I am making a packets of CAD sheets with drawings of each of our parts and I was wondering what size sheets you guys use and also what information you include on each sheet (scale? quantity?). Also in you respective CAD program, did you make your own title block or did you use a default one?
We typically use the ANSI landscape template, which I believe is the default. For the title block we just fill in the one that comes with the default. We are a very small team, so we don’t worry about filling out every little thing, but it still works for us.
part name, part number, subsystem, quantity, material, scale, who created the drawing/ordered it which mentor checked the drawing, date, and a signature when the design is approved to be sent to manufacturing. we use inventor and created our own template
Offhand, usually part name is the main thing in the title block; usually the quantity needed is put somewhere more visible. Date is usually on there as well. Scale too. Actually the scale is very important to have on there as you can derive dimensions by measuring the drawing (if someone made sure it printed to scale).
After printing, some of our sheets develop ink markings about “do this again, with these missing dimensions”. The MOST important thing to include is ALL the dimensions for ALL the features (size and location). Forget a dimension and someone will likely be dropping by the CAD team with a request for it.
[snark on] Unless you are one of those Mentor only teams… (AKA Pine wood Derby)[/snark on]
As a matter of process, developing and using best practices is a good thing. But don’t let perfection get in the way getting the job done.
Do what is useful for your team. If you are handing it off to some one to make: Useful dimensions, material, quantity, part name or use. Sent out a third party needs everything. For you presentation binder, cosmetics become important. Fortunately modern CAD program makes dimensioning, notes, even exploded views easy. Not like back in the day when we had to make our own ink for the quill pens.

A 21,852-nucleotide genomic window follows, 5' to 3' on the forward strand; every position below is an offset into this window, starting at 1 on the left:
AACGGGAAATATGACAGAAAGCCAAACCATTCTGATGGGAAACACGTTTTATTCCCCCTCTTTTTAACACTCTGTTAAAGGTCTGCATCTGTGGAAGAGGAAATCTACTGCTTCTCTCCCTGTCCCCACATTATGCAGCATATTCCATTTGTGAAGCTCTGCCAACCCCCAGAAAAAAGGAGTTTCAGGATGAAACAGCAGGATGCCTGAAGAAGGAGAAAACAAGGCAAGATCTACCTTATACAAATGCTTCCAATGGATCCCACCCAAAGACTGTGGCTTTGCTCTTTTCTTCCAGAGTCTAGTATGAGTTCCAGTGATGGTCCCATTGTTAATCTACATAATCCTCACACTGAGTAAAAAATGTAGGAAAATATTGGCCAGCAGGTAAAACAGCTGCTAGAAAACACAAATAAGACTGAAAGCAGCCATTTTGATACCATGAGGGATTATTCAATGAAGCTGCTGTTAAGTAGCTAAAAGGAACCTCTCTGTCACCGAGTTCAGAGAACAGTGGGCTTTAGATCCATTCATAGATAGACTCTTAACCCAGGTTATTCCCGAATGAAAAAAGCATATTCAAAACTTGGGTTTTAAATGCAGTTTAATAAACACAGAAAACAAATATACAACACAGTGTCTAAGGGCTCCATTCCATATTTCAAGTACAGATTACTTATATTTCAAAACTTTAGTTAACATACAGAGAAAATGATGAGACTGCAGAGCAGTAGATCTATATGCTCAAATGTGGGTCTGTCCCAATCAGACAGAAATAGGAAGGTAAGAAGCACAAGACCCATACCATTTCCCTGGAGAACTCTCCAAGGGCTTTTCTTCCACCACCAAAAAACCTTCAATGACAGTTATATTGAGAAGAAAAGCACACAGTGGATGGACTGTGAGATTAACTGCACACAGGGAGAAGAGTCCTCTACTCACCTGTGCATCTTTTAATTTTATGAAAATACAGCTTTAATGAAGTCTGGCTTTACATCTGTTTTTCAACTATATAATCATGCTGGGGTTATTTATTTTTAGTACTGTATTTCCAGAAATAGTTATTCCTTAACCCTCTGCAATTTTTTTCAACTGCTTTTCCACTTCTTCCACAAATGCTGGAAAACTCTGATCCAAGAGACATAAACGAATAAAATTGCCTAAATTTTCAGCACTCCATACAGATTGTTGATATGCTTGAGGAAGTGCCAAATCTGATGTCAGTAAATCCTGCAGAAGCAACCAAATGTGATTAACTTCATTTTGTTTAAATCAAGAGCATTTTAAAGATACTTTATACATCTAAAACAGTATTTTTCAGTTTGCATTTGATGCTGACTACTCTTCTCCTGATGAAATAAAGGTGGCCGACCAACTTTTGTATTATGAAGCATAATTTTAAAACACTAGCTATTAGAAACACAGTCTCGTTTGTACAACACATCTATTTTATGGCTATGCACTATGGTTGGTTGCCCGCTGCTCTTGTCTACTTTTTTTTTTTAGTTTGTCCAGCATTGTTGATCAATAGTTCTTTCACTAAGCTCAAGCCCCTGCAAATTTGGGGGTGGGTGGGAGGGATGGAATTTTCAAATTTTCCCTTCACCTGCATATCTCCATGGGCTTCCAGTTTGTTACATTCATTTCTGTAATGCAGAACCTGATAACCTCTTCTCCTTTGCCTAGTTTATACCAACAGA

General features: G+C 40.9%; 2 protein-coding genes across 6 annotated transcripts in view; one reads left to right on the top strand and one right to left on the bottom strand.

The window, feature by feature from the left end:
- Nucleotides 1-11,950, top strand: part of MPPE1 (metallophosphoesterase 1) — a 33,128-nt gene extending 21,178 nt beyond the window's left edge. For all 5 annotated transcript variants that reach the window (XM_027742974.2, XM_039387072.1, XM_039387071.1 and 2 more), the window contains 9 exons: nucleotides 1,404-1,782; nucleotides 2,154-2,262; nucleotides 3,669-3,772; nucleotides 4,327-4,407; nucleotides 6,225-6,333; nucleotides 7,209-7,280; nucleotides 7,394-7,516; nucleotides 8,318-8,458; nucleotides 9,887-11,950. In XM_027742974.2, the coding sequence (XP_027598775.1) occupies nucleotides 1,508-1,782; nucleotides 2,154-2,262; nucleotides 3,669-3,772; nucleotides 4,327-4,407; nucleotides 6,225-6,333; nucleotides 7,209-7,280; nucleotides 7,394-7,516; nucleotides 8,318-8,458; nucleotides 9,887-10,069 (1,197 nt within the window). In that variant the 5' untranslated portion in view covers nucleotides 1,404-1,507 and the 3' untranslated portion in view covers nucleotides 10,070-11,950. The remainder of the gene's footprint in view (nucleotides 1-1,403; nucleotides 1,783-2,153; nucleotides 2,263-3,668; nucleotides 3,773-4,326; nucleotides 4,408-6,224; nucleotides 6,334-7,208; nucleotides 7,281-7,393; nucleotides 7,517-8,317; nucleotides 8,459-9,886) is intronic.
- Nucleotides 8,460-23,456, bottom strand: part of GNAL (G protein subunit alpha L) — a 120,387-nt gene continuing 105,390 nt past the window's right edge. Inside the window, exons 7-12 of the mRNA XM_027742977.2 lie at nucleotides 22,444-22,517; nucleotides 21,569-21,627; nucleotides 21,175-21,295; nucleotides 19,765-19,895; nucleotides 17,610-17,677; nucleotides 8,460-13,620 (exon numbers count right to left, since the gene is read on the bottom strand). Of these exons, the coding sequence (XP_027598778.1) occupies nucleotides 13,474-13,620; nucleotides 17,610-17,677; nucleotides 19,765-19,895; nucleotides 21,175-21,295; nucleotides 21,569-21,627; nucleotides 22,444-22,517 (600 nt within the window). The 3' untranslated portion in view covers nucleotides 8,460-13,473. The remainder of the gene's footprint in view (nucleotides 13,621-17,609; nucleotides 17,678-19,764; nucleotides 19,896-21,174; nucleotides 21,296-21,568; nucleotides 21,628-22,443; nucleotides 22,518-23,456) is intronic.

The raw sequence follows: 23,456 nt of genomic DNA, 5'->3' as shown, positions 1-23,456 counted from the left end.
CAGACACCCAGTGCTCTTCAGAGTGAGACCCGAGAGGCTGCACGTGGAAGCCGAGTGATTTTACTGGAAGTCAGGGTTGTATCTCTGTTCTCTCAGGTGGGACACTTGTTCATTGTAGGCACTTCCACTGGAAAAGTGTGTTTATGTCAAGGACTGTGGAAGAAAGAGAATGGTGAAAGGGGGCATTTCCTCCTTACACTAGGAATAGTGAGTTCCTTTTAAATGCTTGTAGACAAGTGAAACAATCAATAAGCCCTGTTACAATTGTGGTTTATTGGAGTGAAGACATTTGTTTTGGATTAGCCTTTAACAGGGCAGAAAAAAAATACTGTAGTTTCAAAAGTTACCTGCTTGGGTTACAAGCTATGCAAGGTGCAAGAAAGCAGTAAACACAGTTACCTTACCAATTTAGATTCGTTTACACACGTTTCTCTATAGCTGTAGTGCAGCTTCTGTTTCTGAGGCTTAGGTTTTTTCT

For FRC drawings the first thing I do, nine times out of ten, is delete the whole title block.
I am way more concerned about getting the drawing views as large as possible, the dimensions as clearly spaced as possible, and as many reference dimensions as seems appropriate, then I am about revision numbers, dates, inspector initials etc. Most of the default title blocks out there are just wild overkill for an FRC team and take up valuable sheet space.
Instead, I’ll include important text information as bulleted notes. Things like general tolerance rules (though I try to avoid tolerencing at all, which is a whole other subject), critical dimensions, materials, stock sizes, order of operations etc. can all go in notes that’ll have more room to breath then they would in a title block.
Remember your audience. You shouldn’t be trying to create fully dimensioned GD&T exemplars to send out for overseas manufacturing. Dimension according to the process, don’t be afraid to include reference dimensions, explain your design intent with notes and talk the fabricator through the drawing and how you think the part should be made. They may have opinions or spot a missing dimension, and putting hte part in context can help them get it made right the first time.